The Conference officially closed with the introduction of the new Board and the Standing Committees.  There were many photos, much applause and congratulations all round.

Ardith Toogood, CFUW CIR (l) and Brenda Wallace, CFUW President

It seemed as though everyone stayed for the Gala Dinner in the evening – 250 full-time and 100 partial registrants.  We all put on our best outfits and were transported by buses to the Vizcainas School – an historical edifice several centuries old.  After speeches, we were treated to a concert by the Mexican Chamber Orchestra playing selections of classical music in the soaring cathedral of the school.  The soprano soloist at the end of the concert was brought back for several encores.

Past IFUW Presidents l to r: Reiko Aoki, Elizabeth Poskitt, Louise Croot, Griselda Kenyon, Chitra Ghosh

An exquisitely prepared dinner  was served at colourful round tables in the large courtyard.  Brenda and I had the pleasure of sitting with Mexican delegates, two indigenous Mexican sisters and two Japanese delegates.  What a grand finale to the 30th Triennial Conference!

Presenters Ardith Toogood and Rosette Adera (Rwanda) at the Gala

IFUW Gala Dinner at Vizcainas School, Mexico City

Mexico City's Chamber Orchestra at the Colegio de las Vizcainas

IFUW Business and Ballet

Sunday, August 8, 2010
Ardith Toogood – CFUW CIR

Louise Croot, IFUW President (l) and Marianne Haselgrave (IFUW President Elect 2010 - 2013)

After two days of themed sessions it was back to IFUW Business Session 3 and the voting on the Resolutions and Constitutional Amendments.  This year there were no amendments from the floor since we were voting on the final wording arrived at during the “consensus meeting” on Thursday evening.  The debate was therefore adding information for the delegates’ consideration before casting their votes.

Jan Harvey, IFUW Conference Minuting Secretary

Several CFUW members said that they really liked the consensus method of amending resolutions.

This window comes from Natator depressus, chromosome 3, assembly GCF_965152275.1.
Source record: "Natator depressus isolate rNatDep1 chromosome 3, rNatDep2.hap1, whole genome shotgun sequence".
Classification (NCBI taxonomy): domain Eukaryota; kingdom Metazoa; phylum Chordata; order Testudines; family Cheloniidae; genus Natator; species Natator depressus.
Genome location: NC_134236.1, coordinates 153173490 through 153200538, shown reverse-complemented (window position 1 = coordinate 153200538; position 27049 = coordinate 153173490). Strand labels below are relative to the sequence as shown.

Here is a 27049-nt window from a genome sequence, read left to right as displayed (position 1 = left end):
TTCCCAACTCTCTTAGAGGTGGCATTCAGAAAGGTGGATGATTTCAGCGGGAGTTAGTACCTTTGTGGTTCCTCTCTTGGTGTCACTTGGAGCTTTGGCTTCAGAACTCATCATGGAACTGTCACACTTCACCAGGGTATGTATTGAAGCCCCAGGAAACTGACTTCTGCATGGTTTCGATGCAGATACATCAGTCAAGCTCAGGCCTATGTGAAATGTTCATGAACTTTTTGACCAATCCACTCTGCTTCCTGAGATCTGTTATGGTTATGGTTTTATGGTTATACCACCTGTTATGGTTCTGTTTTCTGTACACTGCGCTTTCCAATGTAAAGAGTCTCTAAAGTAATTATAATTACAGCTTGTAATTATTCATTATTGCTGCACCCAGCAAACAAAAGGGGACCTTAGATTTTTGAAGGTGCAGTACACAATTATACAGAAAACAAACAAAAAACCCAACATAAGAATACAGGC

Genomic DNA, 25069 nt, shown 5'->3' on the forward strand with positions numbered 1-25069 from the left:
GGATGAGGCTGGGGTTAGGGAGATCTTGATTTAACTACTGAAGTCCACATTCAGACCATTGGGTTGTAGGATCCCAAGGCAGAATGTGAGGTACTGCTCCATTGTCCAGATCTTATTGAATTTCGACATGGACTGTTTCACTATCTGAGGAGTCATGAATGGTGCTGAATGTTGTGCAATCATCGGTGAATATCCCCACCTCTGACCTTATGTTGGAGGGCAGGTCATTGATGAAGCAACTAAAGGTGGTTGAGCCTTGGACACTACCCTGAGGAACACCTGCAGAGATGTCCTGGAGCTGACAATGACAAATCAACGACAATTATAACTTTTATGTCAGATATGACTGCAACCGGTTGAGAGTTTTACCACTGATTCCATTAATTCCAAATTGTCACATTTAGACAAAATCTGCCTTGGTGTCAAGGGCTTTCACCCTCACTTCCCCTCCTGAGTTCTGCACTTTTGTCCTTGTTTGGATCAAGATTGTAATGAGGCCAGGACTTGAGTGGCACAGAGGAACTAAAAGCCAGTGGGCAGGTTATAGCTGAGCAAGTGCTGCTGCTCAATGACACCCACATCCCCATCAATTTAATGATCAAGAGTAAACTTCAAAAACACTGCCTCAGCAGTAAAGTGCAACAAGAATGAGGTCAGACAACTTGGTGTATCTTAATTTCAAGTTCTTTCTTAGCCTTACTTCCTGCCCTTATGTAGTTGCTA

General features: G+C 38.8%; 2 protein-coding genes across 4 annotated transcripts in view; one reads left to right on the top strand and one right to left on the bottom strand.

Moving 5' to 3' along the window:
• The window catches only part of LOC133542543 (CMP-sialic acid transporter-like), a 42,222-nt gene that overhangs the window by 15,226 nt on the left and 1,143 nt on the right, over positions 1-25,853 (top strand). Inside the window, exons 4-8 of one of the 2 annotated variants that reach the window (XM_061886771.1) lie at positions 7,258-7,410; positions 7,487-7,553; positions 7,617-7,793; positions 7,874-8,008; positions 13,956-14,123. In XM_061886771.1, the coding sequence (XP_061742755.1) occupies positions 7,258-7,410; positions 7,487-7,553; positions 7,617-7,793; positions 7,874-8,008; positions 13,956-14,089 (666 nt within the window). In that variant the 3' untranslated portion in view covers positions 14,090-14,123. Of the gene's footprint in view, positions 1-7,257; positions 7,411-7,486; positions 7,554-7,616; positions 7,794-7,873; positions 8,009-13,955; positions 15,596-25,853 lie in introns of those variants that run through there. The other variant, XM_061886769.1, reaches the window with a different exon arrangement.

CFUW has 10 votes, based on the number of members in our Federation.  Our voting delegates worked together very collegially.  Marianne Singh-Waraich presented the defence for our Financial Literacy resolution, Susan Murphy for Climate Change and Brenda Wallace

l to r Lois Hunter, Janet Bowes, Marianne Singh-Waraich

for Cluster Munitions.  All three CFUW resolutions were adopted.  Way to go, Marianne, Susan and Brenda!  All of the adopted policy and internal resolutions will be posted on the IFUW website (www.ifuw.org).

The results of appointments to committees were announced and we were proud of the appointment of Marianne Singh-Waraich as a member of the IFUW Resolutions Committee, Marian Ennis as Convener of the Hegg-Hoffet Committee, and Roberta Brooks as IFUW Assistant Treasurer for the next Triennium.

l to r: Roberta Brooks, Carol Hare, Muriel Smith, Sandy Millen

There were parallel sessions offered for those attendees who wished to participate in workshops rather than the business session:
•    “Change is the only Constant” – Tools for Designing and Managing Projects
•    “Use of the Internet and Social Networking as a Tool for Sustaining NFAs”
•    “Mentoring for Academic Women”

Liette Michaud, Margaret Binek

The lunches during the Conference have been delicious:  hot and cold selections from an extensive buffet and a whole table of tempting desserts.  It would be impolite not to sample a taste of all the sweets – would you not agree?  We can always go back to apples and bananas when we return home – at least, that has been our reasoning!

A group photo of all the attendees was taken before the afternoon sessions and offered for sale along with the other professional photographers’ photos that are taken daily.

Phyllis Scott, IFUW VP (l) and Catherine Bell, IFUW Treasurer

Nora Kudrenecky (l) and Marian Ennis at the Hegg-Hoffet Boutique

The Hegg-Hoffet Boutique, managed beautifully by Marian Ennis and volunteer saleswomen including over a dozen CFUW members, is located just outside Revolucion 1 and 2 ( the large meeting rooms) and the area where we have tea, coffee and an array of tea cookies for morning and afternoon breaks. There were items for sale from around the world.  The gold leaf pin donated via Monique’s Boutique at the CFUW AGM in Ottawa was snapped up within minutes! Marian announced that more than $5000.00 has been raised for the Hegg-Hoffet grants for refugee women’s higher education.  Thanks to the CFUW team for all of your work in the Boutique!